Museum of the Origins of Man
TWO-DIMENSIONAL DEPICTION OF MOVEMENT IN THE UPPER PALEOLITHIC ART
During the Paleolithic, man feeded meat and vegetables as today.
He procured to himself meat hunting, while he was looking for vegetables in competition with other herbivorous animals.
The hunt tooks place in competition with other predatory animals, which were not few, and everyone, including humans, had their own strategies.
Herbivorous animals, object of hunting, seeing the man, escaped, because they knew they could be his prey, as they knew they could be prey for other carnivores.
The man in the different regions had different hunting strategies and different weapons, but man knew each habit about animals that he hunted.
The animals ran faster than they could because the man was their enemy. It is likely that the representations of movement of animals in race are to put in relation with the difficulties to capture them.
However, the movement of the images was a feature of two-dimensional art, not just of the hunters of the Palaeolithic period, but also of post-Paleolithic peoples hunters, which then added in paintings the human figure always in motion.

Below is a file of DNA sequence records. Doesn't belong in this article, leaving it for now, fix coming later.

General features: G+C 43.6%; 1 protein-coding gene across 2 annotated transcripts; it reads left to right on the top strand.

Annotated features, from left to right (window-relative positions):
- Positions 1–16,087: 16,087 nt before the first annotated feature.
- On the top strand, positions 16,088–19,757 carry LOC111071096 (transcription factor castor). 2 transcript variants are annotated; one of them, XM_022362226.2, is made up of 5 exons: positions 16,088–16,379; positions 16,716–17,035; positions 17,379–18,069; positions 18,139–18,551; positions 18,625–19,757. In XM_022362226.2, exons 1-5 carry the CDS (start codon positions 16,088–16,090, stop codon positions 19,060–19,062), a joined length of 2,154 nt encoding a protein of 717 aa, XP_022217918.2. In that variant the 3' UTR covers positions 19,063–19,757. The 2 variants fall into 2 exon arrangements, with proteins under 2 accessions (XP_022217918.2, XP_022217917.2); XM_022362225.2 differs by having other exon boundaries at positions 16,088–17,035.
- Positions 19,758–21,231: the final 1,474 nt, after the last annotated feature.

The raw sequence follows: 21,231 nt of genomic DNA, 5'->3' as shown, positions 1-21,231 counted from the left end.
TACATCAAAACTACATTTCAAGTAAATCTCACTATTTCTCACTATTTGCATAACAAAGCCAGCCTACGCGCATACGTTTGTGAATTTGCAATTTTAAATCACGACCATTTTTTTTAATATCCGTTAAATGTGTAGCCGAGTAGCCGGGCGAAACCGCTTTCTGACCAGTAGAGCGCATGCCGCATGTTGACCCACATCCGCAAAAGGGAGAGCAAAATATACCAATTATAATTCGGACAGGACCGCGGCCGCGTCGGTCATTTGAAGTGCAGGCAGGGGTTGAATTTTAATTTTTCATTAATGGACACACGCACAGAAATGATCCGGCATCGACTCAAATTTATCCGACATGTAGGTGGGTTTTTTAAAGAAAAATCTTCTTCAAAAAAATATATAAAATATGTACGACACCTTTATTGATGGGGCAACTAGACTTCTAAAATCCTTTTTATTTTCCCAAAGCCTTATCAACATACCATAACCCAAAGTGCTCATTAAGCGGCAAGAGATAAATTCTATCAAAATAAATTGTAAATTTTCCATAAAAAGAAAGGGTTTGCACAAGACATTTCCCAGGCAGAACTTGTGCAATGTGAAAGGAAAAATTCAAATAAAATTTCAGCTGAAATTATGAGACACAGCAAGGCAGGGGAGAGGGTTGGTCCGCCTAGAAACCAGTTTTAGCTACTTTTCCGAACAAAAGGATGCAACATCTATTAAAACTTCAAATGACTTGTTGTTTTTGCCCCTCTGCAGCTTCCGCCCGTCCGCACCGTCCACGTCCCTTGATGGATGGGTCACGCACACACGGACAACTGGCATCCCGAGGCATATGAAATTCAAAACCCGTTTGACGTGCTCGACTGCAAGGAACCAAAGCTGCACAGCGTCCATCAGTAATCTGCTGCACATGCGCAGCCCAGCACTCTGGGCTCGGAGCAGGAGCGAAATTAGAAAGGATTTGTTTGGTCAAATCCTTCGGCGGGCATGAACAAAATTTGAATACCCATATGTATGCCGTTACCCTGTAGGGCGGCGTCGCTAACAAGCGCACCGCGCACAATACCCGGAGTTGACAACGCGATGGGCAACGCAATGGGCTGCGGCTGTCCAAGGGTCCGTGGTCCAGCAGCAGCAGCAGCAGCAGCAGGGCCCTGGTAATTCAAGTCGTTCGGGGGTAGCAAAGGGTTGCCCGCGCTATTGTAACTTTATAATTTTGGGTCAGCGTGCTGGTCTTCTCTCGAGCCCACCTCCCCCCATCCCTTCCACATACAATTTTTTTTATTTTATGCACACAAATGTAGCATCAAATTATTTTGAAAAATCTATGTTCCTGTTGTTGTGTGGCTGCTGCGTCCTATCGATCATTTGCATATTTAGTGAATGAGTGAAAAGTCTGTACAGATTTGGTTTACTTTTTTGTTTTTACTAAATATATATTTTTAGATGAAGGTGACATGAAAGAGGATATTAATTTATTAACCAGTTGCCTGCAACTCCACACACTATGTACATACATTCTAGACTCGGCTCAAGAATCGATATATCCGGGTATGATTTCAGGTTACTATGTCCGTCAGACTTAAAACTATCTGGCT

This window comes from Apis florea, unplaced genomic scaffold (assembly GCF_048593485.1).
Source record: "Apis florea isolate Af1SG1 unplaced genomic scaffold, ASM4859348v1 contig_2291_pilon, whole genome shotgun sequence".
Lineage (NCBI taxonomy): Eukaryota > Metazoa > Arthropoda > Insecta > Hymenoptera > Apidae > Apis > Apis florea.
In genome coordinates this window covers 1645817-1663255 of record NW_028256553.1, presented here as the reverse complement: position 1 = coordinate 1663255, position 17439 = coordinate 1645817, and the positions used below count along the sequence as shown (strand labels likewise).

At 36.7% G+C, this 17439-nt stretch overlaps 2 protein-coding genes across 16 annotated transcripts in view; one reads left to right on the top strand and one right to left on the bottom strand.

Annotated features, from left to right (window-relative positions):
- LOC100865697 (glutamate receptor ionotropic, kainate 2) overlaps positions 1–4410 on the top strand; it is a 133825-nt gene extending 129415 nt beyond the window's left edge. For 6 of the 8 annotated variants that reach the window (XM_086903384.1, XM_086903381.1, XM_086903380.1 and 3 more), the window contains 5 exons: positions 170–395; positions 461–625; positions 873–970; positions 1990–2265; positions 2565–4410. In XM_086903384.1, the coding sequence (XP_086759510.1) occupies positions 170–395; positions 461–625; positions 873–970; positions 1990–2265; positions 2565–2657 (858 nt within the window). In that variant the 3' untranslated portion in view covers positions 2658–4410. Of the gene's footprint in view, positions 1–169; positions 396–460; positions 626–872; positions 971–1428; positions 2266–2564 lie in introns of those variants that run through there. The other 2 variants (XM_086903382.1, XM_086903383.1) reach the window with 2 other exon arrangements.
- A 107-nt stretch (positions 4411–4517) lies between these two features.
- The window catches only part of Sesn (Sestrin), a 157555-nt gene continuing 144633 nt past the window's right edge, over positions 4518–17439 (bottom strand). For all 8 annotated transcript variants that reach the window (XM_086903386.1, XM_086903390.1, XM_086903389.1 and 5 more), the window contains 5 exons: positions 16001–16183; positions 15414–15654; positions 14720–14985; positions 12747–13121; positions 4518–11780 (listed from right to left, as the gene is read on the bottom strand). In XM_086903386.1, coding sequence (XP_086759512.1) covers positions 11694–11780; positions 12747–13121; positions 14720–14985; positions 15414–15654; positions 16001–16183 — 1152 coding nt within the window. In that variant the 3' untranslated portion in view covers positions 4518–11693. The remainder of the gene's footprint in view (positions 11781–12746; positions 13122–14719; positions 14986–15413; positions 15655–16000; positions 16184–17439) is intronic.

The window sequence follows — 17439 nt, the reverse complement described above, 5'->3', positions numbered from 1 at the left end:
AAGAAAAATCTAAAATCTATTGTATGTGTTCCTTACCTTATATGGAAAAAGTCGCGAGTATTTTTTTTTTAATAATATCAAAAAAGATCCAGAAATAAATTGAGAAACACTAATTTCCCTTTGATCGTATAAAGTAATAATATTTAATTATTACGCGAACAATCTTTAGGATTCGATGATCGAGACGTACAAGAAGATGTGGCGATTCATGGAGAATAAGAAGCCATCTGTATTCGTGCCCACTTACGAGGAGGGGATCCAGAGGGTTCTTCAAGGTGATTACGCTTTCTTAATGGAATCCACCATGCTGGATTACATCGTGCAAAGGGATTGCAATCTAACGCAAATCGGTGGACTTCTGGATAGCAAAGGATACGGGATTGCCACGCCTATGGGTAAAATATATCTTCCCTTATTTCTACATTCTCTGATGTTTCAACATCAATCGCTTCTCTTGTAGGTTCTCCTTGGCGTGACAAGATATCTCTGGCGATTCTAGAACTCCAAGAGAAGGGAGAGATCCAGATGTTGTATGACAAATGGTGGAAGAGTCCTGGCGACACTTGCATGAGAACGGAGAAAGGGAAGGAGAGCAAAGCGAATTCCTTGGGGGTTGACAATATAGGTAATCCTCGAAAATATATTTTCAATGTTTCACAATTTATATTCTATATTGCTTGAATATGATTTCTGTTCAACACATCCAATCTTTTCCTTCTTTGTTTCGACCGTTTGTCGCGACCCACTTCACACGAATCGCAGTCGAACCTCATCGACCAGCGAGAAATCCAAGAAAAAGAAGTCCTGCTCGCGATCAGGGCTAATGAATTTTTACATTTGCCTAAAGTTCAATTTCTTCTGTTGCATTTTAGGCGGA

From a perspective of the typology of art, movement is important as prevailing. But in two-dimensional paleolithic art there are even representations of animals without movement, which on the walls of the caves appear to be "dead fly".
Fig. F41) Painting with bulls and horses in race on a cave wall.
Material culture: Magdalenian (upper Paleolithic).
Lascaux Cave (France).
Note the elegant stylistic deformation of wild animals and the great effectiveness of the movement of the bull (maybe a female) and of the racing horses.
Remarkable also the "abstract" sign facing the bull.
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